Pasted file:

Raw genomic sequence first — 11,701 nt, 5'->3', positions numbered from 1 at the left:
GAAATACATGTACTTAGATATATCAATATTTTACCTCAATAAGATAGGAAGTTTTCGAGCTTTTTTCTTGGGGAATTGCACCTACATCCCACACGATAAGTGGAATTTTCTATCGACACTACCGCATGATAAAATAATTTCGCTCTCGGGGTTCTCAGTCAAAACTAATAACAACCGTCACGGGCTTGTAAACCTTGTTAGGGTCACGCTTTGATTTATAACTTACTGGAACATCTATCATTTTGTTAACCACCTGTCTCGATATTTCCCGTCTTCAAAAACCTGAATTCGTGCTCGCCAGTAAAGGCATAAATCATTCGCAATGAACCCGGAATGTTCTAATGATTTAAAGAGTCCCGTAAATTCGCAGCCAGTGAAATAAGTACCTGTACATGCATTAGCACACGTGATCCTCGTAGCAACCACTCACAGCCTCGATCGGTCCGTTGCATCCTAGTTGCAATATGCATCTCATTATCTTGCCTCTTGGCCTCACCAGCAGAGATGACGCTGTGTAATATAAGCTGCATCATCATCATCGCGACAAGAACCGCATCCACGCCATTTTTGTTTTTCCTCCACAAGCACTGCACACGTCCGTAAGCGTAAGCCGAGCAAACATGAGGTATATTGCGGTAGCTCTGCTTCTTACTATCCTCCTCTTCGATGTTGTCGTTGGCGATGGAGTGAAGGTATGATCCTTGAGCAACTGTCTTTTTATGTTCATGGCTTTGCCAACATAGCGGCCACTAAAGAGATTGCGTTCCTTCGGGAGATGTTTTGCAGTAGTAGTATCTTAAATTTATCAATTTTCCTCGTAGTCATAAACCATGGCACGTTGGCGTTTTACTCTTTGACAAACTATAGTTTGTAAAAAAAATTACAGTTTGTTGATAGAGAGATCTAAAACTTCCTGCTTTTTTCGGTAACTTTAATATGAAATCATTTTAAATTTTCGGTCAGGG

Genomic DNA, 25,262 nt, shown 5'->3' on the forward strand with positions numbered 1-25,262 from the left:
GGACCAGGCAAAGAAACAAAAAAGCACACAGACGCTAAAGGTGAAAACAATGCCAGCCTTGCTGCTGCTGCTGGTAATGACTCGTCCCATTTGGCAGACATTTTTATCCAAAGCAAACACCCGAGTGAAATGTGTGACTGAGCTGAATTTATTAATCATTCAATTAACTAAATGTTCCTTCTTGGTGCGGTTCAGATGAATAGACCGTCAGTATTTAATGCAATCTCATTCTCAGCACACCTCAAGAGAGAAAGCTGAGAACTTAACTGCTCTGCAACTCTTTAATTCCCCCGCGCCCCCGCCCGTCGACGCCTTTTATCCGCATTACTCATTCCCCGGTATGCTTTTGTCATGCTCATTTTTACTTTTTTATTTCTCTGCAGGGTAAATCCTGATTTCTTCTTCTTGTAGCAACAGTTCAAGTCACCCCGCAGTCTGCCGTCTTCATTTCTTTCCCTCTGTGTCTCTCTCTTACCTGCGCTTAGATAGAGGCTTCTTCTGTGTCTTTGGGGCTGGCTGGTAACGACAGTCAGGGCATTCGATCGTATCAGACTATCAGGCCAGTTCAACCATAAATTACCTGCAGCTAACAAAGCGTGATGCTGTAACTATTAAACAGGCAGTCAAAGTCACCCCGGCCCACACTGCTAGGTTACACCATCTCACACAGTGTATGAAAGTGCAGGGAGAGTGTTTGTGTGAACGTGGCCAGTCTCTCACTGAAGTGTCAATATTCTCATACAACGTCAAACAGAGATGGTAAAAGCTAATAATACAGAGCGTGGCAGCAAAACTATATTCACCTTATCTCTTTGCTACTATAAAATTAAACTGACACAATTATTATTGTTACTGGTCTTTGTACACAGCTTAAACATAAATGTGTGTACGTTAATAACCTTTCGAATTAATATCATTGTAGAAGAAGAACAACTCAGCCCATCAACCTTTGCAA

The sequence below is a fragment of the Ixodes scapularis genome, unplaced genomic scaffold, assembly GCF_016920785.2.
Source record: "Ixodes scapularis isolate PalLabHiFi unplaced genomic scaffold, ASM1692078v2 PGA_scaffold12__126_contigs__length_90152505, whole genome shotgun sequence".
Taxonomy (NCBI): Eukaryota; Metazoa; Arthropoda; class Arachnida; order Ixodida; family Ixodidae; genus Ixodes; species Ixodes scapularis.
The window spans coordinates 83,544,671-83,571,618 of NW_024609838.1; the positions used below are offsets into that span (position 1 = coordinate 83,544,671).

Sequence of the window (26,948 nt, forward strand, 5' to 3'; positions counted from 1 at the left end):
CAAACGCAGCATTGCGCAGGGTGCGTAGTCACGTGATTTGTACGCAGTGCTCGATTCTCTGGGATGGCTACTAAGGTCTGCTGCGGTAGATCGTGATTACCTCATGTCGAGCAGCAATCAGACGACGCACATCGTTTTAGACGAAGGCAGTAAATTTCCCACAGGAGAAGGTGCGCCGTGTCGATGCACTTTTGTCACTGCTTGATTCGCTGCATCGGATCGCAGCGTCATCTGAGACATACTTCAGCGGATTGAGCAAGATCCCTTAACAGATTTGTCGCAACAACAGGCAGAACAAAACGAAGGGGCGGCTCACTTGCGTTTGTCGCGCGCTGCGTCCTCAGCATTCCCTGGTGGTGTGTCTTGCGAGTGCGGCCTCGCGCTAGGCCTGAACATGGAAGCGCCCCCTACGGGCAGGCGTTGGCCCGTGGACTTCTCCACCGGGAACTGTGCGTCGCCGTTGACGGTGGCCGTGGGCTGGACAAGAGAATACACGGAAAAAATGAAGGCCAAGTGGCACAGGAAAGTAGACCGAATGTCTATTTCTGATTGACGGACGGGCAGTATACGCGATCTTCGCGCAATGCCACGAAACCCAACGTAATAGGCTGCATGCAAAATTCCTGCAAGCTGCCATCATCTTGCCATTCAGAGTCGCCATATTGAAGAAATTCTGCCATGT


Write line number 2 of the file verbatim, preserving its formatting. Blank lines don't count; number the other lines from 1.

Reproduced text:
GAAATACATGTACTTAGATATATCAATATTTTACCTCAATAAGATAGGAAGTTTTCGAGCTTTTTTCTTGGGGAATTGCACCTACATCCCACACGATAAGTGGAATTTTCTATCGACACTACCGCATGATAAAATAATTTCGCTCTCGGGGTTCTCAGTCAAAACTAATAACAACCGTCACGGGCTTGTAAACCTTGTTAGGGTCACGCTTTGATTTATAACTTACTGGAACATCTATCATTTTGTTAACCACCTGTCTCGATATTTCCCGTCTTCAAAAACCTGAATTCGTGCTCGCCAGTAAAGGCATAAATCATTCGCAATGAACCCGGAATGTTCTAATGATTTAAAGAGTCCCGTAAATTCGCAGCCAGTGAAATAAGTACCTGTACATGCATTAGCACACGTGATCCTCGTAGCAACCACTCACAGCCTCGATCGGTCCGTTGCATCCTAGTTGCAATATGCATCTCATTATCTTGCCTCTTGGCCTCACCAGCAGAGATGACGCTGTGTAATATAAGCTGCATCATCATCATCGCGACAAGAACCGCATCCACGCCATTTTTGTTTTTCCTCCACAAGCACTGCACACGTCCGTAAGCGTAAGCCGAGCAAACATGAGGTATATTGCGGTAGCTCTGCTTCTTACTATCCTCCTCTTCGATGTTGTCGTTGGCGATGGAGTGAAGGTATGATCCTTGAGCAACTGTCTTTTTATGTTCATGGCTTTGCCAACATAGCGGCCACTAAAGAGATTGCGTTCCTTCGGGAGATGTTTTGCAGTAGTAGTATCTTAAATTTATCAATTTTCCTCGTAGTCATAAACCATGGCACGTTGGCGTTTTACTCTTTGACAAACTATAGTTTGTAAAAAAAATTACAGTTTGTTGATAGAGAGATCTAAAACTTCCTGCTTTTTTCGGTAACTTTAATATGAAATCATTTTAAATTTTCGGTCAGGG